William Bouguereau
huile sur toile
H. 155,8 ; L. 106,2 cm.
Dation, 2010
© Musée d’Orsay, Dist. RMN-Grand Palais / Patrice Schmidt
William Bouguereau (1825 - 1905)
Rez-de-chaussée, Salle 3

The Assault is one of the works that brought the artist enormous commercial success during his lifetime, particularly in America. When exhibited at the Salon des Artistes français in 1898, it aroused the enthusiasm of the painter Jean-Joseph Benjamin-Constant, who exclaimed: "It’s a veritable assault. Alas! The girl is besieged! The girl is smitten! Love’s messengers come in very pretty forms, and with unusually bold foreshortening!"
The painting is typical of a style of work that had been perfectly adapted to public tastes. The subject, love’s awakening, was certain to be popular, as was the mythological setting evoking the grace of painting in times gone by. In fact, Bouguereau was going back to Antiquity, but to a mellow view of Antiquity woven through with echoes of 18th century masters (like Joseph-Marie Vien, 1716-1809), playing on the sensibilities of buyers who had been won over by technical virtuosity and a Symbolism they could easily understand.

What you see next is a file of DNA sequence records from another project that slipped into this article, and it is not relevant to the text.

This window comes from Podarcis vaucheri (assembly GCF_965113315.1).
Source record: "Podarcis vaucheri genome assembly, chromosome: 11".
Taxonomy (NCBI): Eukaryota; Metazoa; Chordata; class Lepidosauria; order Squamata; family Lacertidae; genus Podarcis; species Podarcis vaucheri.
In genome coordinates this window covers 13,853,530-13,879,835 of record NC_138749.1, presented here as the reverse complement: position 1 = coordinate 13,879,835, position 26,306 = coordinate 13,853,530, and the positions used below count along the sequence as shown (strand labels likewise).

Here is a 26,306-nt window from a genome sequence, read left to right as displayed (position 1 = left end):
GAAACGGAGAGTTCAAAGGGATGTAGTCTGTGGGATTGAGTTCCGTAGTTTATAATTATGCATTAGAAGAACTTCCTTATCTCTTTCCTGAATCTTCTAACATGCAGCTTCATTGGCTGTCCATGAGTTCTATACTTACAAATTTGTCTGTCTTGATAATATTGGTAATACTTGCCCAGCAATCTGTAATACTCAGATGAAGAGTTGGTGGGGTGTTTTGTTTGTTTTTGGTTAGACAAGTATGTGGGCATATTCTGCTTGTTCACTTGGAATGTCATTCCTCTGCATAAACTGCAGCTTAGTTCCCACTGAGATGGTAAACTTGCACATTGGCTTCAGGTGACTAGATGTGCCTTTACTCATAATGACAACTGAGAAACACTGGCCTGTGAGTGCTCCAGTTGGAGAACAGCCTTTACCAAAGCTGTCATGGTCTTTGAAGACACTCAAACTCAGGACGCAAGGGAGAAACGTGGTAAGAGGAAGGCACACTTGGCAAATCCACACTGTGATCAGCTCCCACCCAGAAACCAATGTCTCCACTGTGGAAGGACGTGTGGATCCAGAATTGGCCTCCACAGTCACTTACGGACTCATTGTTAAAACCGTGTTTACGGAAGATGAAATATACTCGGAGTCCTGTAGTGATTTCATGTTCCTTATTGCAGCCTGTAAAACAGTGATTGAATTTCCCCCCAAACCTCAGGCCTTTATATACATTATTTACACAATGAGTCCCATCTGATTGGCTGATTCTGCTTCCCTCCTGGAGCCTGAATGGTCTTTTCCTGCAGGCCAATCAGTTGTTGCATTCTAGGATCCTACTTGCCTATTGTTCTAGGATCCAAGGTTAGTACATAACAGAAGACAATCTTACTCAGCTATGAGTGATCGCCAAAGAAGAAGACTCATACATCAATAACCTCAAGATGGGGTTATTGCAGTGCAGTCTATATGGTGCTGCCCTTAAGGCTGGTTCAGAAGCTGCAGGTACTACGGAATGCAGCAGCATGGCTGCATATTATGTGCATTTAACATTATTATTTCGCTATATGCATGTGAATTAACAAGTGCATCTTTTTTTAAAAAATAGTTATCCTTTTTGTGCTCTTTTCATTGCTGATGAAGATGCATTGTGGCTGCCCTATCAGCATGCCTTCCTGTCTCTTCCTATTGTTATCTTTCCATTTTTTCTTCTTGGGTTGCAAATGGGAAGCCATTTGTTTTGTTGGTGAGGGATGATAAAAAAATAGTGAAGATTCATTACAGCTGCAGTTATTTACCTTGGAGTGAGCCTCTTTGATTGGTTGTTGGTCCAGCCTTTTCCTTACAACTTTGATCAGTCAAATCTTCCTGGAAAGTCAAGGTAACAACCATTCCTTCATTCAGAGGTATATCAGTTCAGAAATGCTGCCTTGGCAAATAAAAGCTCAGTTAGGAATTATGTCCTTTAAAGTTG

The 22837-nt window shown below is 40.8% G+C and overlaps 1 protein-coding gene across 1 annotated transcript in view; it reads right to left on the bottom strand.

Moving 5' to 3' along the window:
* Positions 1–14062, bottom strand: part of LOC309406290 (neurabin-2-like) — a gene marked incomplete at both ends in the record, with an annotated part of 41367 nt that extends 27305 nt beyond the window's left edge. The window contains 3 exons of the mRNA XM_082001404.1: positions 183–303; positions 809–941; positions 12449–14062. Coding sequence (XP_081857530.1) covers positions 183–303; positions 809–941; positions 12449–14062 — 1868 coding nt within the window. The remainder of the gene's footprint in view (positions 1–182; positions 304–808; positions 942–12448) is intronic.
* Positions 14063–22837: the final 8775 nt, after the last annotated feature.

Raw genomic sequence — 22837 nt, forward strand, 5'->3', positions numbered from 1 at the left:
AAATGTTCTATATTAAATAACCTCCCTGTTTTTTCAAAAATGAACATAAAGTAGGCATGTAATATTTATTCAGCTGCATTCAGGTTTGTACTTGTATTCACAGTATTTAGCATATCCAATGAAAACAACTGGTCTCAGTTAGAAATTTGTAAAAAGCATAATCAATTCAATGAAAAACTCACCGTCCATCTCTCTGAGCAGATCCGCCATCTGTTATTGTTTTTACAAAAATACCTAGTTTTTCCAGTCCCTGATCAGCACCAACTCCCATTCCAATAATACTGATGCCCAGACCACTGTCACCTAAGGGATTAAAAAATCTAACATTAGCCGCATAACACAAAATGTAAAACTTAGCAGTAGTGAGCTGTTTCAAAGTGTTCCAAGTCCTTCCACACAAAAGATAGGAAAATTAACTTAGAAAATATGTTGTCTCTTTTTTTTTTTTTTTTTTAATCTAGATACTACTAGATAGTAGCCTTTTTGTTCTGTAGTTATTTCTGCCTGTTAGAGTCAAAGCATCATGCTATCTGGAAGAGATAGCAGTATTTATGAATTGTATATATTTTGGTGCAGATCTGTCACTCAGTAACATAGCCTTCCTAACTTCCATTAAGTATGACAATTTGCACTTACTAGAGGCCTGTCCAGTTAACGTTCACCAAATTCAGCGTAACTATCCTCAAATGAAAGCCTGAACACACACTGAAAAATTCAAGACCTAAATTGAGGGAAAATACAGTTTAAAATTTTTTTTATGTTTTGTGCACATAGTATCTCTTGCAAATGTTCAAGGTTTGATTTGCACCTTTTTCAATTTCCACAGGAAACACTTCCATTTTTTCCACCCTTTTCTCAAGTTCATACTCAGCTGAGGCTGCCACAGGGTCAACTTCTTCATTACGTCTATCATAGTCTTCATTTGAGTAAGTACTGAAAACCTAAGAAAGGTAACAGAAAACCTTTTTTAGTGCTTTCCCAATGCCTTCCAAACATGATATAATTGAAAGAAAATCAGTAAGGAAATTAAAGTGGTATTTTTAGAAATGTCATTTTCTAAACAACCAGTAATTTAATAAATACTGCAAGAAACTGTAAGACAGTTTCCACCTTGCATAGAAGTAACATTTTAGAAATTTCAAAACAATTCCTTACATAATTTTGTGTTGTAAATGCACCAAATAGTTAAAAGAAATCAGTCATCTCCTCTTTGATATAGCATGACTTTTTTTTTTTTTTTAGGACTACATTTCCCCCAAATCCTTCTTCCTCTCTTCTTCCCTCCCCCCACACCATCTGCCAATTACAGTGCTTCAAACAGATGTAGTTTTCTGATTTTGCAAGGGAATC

This romantically inspired theme resulted in many paintings with similar compositions, proof of Bouguereau’s keen awareness of market forces.

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